Brrr … it’s cold out there! When you’re managing diabetes, there are a few extra things to keep in mind when the temperature drops. But don’t let the cold keep you indoors; getting fresh air every day is healthy and a great idea as you try to fit exercise into your daily routine. Blood sugars Be aware that blood sugars might not be what you expect when you are out in the cold. Some people respond to low temperatures with low blood sugars, and others will see blood sugars climb higher. The only way to know what’s happening in your body is to test frequently! Watch for trends of highs or lows in the cold, and then adjust your food and insulin accordingly. Frozen insulin Remember that insulin, like water, freezes around 32 degrees (F). That means the insulin in the pen or vial you left in the car, in the delivery left on your door step, and in the tubing of your insulin pump will freeze when temperatures are at freezing or below. Keep an eye on your insulin and make sure that it is protected from the cold. If you are outside and need to store your insulin away from your body, keep it in an insulated thermos, cooler, or specially designed storage pack to make sure that it stays above 40 degrees if possible. Insulin stored in the refrigerator can sometimes freeze, too. Keep it closer to the door of the fridge to prevent this. If you think that your insulin has frozen, throw it out and start a new vial, pen or pump reservoir. The protein in frozen insulin denatures and won’t work in the same way. Protect your electronics Electronics don’t like to be cold (or hot!). Keep your pump or CGM receiver in an inside pocket next to your body to keep it warm. For the most part, if you can keep it above approximately 40 degrees (F), your pump or CGM receiver will work. On Continue reading >>

Cold Weather And Type 1 Diabetes

Cold Weather And Type 1 Diabetes

Note: This article is part of our Daily Life library of resources. To learn more about the many things that affect your health and daily management of Type 1, visit here. Were you diagnosed during winter? Have you noticed that your CGM seems to resemble a rollercoaster when the weather gets cold? It turns out that you may not be just imagining things: climate and temperature are suspected to affect diabetes at nearly every stage, from a Type 1 diagnosis to a typical day in the life of someone who’s had the condition for years. Diagnosis of Type 1 Remember that notorious “environmental trigger” component we’ve all heard about? Factors like viruses along with genetic predisposition are important to consider in a Type 1 diagnosis. According to the NCBI, viruses may be triggering Type 1 “[…] via a direct cytolytic effect, or by triggering an autoimmune process leading gradually to β-cell destruction.” And viruses are more rampant in cold weather because they have a better chance of surviving when our immune system is slower to respond to their presence (Smithsonian). Type 1 diagnoses occur more frequently in colder places, too. According to the International Diabetes Federation, Finland and Norway lead the world in the highest rates of incidence of Type 1 in children (aged 0-14). It appears that cold weather may be putting us at a higher risk of contracting Type 1. Managing Type 1 Cold weather continues to affect after a Type 1 diagnosis and can interfere with management of the chronic illness. If you love winter activities like skiing, skating and snow-angel-making, and you just can’t wait for those first flakes to fall, make sure you’re prepared. Here are some tips on managing Type 1 when it’s chilly outside: Bring adequate snacks and water when embar Continue reading >>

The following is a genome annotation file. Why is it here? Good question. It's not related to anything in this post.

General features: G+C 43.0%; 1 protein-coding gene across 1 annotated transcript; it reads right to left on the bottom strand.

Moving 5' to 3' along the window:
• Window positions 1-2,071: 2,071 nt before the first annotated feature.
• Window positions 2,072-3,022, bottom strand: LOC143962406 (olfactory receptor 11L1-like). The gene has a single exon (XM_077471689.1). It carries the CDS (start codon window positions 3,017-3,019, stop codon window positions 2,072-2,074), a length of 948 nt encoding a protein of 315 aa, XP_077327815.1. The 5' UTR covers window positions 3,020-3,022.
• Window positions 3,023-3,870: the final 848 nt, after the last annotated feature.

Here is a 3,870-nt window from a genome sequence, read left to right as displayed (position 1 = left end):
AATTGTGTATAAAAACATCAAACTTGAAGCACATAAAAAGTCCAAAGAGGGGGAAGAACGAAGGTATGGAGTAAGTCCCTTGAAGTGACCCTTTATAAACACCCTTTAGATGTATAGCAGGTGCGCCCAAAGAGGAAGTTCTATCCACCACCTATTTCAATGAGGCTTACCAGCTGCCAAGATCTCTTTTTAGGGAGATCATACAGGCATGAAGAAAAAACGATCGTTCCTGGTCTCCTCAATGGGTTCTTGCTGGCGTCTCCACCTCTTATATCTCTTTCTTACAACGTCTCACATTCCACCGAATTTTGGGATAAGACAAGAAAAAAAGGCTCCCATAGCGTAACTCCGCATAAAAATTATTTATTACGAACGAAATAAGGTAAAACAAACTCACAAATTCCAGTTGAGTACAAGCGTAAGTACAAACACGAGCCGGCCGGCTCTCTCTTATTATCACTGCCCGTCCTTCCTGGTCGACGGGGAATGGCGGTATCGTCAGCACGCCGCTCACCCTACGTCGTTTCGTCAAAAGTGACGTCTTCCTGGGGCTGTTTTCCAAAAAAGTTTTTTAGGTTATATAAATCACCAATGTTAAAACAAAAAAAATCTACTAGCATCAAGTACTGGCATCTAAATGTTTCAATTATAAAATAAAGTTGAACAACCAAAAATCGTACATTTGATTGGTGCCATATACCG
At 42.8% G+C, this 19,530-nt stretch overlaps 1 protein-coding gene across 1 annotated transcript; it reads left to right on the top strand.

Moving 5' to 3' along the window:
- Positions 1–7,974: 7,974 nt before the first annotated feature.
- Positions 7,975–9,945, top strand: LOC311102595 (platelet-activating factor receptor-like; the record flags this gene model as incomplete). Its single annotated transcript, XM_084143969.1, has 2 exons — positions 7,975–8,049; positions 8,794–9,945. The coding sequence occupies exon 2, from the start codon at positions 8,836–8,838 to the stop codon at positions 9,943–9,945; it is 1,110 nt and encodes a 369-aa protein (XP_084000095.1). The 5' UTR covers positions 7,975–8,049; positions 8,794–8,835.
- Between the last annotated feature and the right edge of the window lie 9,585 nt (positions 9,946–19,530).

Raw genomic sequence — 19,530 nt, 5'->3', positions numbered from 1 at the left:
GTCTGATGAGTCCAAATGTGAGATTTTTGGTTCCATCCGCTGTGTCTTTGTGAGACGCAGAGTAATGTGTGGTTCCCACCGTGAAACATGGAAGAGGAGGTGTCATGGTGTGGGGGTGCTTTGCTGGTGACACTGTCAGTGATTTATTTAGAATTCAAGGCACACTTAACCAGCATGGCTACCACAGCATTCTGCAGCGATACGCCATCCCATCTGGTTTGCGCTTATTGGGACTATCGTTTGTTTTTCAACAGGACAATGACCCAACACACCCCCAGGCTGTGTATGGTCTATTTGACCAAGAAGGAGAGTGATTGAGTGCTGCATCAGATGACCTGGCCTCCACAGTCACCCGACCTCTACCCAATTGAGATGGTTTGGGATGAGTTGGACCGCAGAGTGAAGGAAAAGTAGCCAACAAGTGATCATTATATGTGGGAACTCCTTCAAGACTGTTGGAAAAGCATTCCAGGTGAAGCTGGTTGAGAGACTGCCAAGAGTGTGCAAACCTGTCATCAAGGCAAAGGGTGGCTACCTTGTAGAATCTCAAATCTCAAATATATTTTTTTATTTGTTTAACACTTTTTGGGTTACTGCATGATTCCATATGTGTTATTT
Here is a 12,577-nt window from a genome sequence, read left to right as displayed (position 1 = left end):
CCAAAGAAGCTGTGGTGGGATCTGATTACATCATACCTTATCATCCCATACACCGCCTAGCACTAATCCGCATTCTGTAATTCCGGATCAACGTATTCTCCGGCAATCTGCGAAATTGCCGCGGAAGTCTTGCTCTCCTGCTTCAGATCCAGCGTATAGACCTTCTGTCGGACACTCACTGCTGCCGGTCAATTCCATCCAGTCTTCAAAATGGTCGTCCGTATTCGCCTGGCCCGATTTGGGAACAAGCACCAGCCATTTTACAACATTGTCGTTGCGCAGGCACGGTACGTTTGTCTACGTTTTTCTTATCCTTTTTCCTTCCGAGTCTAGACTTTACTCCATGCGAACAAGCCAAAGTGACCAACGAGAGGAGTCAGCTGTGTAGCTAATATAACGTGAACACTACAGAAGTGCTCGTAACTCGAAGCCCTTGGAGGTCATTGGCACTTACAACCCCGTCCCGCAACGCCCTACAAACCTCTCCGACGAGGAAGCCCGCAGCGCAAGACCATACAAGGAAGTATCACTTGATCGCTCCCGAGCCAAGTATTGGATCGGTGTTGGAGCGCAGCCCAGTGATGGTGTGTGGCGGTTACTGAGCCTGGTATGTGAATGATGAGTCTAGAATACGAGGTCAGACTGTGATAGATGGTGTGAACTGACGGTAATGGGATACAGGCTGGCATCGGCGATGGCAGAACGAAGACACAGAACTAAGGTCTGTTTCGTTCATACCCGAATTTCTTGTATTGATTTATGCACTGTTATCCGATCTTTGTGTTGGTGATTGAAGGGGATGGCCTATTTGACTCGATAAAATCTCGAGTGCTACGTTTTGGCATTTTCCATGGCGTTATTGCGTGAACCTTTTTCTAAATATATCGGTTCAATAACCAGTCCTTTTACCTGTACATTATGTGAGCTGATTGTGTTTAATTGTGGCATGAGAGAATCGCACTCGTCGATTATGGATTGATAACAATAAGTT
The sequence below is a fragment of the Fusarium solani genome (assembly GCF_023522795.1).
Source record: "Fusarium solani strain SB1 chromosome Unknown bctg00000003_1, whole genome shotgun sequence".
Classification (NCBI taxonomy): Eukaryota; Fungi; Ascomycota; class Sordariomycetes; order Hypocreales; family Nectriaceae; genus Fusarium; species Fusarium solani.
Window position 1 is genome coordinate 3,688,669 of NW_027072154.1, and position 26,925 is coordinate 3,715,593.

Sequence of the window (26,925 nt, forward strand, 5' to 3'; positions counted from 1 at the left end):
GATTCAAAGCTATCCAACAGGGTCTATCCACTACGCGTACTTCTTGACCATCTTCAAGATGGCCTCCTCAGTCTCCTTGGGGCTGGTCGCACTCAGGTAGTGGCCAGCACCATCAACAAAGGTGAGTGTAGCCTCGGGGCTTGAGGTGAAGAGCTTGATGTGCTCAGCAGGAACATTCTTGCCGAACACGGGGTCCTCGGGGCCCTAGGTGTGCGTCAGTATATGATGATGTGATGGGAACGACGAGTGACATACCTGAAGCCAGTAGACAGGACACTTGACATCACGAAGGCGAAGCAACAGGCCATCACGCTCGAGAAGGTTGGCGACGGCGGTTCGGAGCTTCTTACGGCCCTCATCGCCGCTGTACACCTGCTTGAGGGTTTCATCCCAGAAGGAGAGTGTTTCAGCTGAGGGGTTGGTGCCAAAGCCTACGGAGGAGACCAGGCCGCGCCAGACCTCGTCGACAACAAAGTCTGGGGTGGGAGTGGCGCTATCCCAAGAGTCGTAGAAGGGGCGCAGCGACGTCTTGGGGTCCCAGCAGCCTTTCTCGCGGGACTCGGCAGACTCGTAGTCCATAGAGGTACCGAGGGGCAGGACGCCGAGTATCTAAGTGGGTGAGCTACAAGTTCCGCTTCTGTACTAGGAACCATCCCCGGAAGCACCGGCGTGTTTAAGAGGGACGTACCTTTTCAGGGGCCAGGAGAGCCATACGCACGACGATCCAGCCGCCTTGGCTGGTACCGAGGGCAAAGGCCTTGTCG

Diabetes And Cold Weather

Diabetes And Cold Weather

Cold weather can be fun but can also make blood testing difficult Over the winter months people of all diabetes types tend to have higher HbA1c levels than during the warmer months. With snow, ice and frost all threatening, sugar levels can creep up whilst the temperature drops. With this in mind, we've compiled some tips to help keep your blood glucose levels under control during a cold snap. The cold weather can leave you with cold hands which can make blood testing more difficult. Don't let the cold put you off doing your tests though. Regular testing will help you to catch any highs, or lows, and keep your sugar levels under control. If your hands are cold, try warming them up on a warm mug or on a radiator with a towel or thick clothing over it, before doing your test. Even just a little physical activity each day can help your glucose levels in a number of supporting ways. A little activity each day will help with insulin sensitivity (in all types of diabetes) which can help the body to better regulate sugar levels. Particularly if you are using insulin, keep a watch of your blood sugar levels in case your insulin requirements go down. Bear in mind that activity can affect blood glucose for up to 48 hours. A little bit of exercise helps to keep you warm. We all know that whilst exercising we heat up, but the effects don't stop as soon as we stop exercising. We may feel cooler after stopping, if we've built up a sweat, but the longer term effects of exercise is to help with metabolism which can help to keep our body temperature up even hours after exercise and helps improve fitness levels . If you tend to feel cold during the winter months, a little more activity in your day could be just the thing. The saying 'healthy body, healthy mind' rings true. If you keep y Continue reading >>

More in diabetes